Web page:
Maurer’s clefts, an elusive membranal system that appears in P. falciparum-infected RBCs, are also thought to be involved in active EV secretion. This system is critical for the parasite’s ability to actively export PfEMP1, the major virulence factor of malaria, and other parasitic proteins to the RBC membrane [81]. It has been shown that the deletion of PfPTP2, a protein localized to Maurer’s clefts that is involved in transporting PfEMP1 to the RBC membrane [82], leads to a significant reduction in EV secretion from infected RBCs [19] (Fig 1, Apicomplexa).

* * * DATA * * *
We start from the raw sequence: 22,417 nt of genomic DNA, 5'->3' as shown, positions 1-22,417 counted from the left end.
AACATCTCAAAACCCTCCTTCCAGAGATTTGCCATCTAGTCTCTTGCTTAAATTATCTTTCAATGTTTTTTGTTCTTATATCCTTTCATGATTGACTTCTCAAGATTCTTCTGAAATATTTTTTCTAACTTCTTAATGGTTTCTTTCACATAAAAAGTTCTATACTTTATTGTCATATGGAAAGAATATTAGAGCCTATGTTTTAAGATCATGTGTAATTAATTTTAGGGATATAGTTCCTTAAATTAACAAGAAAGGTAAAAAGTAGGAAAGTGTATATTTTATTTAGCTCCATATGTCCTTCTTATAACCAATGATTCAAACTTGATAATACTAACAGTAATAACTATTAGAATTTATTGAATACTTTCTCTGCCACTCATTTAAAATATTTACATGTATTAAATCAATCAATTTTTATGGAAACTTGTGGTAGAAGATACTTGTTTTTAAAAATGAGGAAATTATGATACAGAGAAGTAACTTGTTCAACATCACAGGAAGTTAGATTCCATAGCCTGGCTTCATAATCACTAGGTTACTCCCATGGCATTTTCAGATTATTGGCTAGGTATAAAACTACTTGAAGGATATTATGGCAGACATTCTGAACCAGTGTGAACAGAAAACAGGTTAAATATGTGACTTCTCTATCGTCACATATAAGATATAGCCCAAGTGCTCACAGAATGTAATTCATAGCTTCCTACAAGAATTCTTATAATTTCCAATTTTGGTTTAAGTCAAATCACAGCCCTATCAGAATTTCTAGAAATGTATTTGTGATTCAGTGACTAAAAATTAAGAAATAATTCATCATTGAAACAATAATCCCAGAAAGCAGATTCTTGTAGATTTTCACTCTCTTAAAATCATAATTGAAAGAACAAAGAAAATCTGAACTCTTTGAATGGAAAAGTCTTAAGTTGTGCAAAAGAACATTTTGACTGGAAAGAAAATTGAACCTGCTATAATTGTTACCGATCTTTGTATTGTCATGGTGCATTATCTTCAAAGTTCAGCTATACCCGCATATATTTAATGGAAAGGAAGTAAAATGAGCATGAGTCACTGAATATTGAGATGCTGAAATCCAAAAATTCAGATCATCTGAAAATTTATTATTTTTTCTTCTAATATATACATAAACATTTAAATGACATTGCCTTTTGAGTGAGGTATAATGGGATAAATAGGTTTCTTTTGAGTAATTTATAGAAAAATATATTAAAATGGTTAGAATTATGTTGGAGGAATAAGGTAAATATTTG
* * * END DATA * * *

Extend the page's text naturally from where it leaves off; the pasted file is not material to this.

T. gondii, too, employs the ESCRT machinery to promote its pathogenesis. It was found that during infection, this parasite recruits three components of the host’s ESCRT machinery [83] to the protein-laden membrane (PVM) that envelopes its parasitophorous vacuole [27]. Two host proteins related to the ESCRT-III machinery, CHMP4B and its regulator, CC2D1A, were highly enriched in the PVM [83]. These findings suggest that host ESCRT machinery promotes or maintains Toxoplasma’s nanotubular intravacuolar network [83]. Another study showed that T. gondii rhoptry neck proteins cooperate to actively recruit different host proteins during invasion, including ESCRT-I components Alix and TSG101 [84]. Parasite mutants that cannot recruit these host proteins showed insufficient invasion into host cells and reduced virulence in mice [84]. In addition, the T. gondii effector protein TgGRA14 was shown to recruit the host ESCRT machinery to the PV membrane of the parasite and use it for vesicular trafficking and uptake of host cytosolic proteins [85]. Thus, it is evident that T. gondii is capable of exploiting host ESCRT machinery for resource procurement and vesicular trafficking. These results may also suggest that the parasite uses the host ESCRT machinery for EV biogenesis (Fig 1, Apicomplexa), in line with reports on other intracellular parasites [27]. Further research is needed, however, to uncover the exact mechanism of EV biogenesis in T. gondii and the players involved.